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With the election of Joe Biden to the office of the President, accompanied by the many grassroots organizers around the country succeeding in state and local races, Democrats are uniquely positioned to move forward on a “transitional agenda” that builds America toward a progressive future. As the COVID-19 pandemic appears to be making a resurgence along with a burgeoning economic crisis threatening the stability of working families, Democrats have the opportunity to work on a Universal Healthcare program and a community-safe infrastructure package. …


In a post-George Floyd America, Democrats must put up a robust anti-war agenda

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In a post-George Floyd America, where many are now calling to “defund the police” and focus on community-based investment, Democrats must listen to those who have been a victim of police brutality and racism. Beyond being a conversation about race, it is also a conversation about unbridled power and the brutality of draconian law. If we are to request massive reassessments that divest from punitive criminal authority to more holistic public safety standards, we have to be honest about America’s defense spending.


Who will shine after the first two debates? What ideas will prevail?

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Although the crowded field of Democrats is drawing criticism from late night talk show hosts and pundits, the truth is that the amount of choice offered to voters this June is a positive step forward in restoring faith and trust in the DNC and the party as a whole. The Democratic field will feature a wide array of voices ranging from establishment loyalists, liberals, progressives, and even a socialist. There is no doubt that the primary debates will become volatile at points; however, it is expected that the top players will engage in a contest of Trump bashing to gloat leadership chops, as some have already begun (i.e., Biden, Booker, Klobuchar, Harris, etc…). But policy substance will be the most critical test for many candidates. To clearly communicate a vision in return for public support will be a primary task. …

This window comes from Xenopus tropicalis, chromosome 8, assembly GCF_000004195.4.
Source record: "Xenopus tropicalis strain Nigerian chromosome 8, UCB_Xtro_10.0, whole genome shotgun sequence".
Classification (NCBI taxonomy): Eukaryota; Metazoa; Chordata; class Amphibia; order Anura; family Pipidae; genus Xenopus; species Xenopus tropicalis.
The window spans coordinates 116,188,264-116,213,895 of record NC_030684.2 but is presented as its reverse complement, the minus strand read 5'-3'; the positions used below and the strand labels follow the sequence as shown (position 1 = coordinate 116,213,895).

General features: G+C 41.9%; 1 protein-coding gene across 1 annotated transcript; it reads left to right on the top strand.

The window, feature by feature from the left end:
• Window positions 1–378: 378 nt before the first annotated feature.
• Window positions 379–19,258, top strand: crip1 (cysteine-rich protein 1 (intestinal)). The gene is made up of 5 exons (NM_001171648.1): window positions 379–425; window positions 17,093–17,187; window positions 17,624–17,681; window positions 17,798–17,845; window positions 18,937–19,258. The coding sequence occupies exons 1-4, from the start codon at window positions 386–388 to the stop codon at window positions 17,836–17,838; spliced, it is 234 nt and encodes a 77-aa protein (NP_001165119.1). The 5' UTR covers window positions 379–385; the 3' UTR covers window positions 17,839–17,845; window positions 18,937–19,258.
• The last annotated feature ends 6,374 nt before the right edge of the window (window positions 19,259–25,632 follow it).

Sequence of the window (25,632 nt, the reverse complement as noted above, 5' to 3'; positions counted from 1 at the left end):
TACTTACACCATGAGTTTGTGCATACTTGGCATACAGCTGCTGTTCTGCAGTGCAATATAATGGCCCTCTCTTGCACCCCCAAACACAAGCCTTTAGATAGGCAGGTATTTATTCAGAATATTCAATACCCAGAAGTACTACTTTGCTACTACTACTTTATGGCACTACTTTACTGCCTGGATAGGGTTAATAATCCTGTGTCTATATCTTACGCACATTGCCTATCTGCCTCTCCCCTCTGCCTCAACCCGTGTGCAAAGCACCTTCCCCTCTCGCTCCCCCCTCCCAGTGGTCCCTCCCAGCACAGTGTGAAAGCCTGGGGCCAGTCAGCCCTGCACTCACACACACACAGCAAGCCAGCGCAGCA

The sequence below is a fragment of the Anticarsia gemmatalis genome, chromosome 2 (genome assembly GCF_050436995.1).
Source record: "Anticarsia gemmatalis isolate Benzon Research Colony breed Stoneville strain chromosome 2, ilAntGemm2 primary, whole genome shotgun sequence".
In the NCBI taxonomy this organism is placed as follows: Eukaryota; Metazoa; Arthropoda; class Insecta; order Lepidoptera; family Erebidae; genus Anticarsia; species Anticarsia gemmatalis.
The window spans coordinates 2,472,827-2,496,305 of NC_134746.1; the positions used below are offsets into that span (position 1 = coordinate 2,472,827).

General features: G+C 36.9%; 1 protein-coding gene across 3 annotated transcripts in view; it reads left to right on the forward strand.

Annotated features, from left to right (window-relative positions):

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John Reed’s journalistic testament of the Russian Revolution in the Ten Days That Shook the World promotes a ‘glorified’ picture of the revolution, most classically, as furnishing a global upshot of socialist politics. In the preface, he states, “No matter what one thinks of Bolshevism, it is undeniable that the Russian Revolution is one of the great events of human history, and the rise of the Bolsheviki [is] a phenomenon of world-wide importance.” [15] Reed seems to hold genuine confidence in the global ramifications of the Russian Revolution, which was, as most scholars attest, ‘caused by the struggle for international socialism.’ However, Reed’s work has been subject to popular debate by liberal scholars as having quite ‘dramatized’ features in his account of the historical moment — his work has received criticism of being a work of propaganda (especially given Vladimir Lenin’s praiseworthy introduction). Yet, Reed’s contribution is essential reading in Russian and Soviet historiography. Moreover, the discord among scholars about Reed’s work mirrors the two different world-views of the Russian Revolution, i.e., from the Western perspective (or Global North) and the “backward” East (or Global South). More closely, if we are to consider the world-wide importance of the Russian Revolution, there needs to be greater attention placed on Global South perspectives fitted within the national context. Perhaps, this view can open new considerations concerning how revolutionary and resistance movements in the underdeveloped world were influenced by the discourse and political action in Revolutionary Russia. …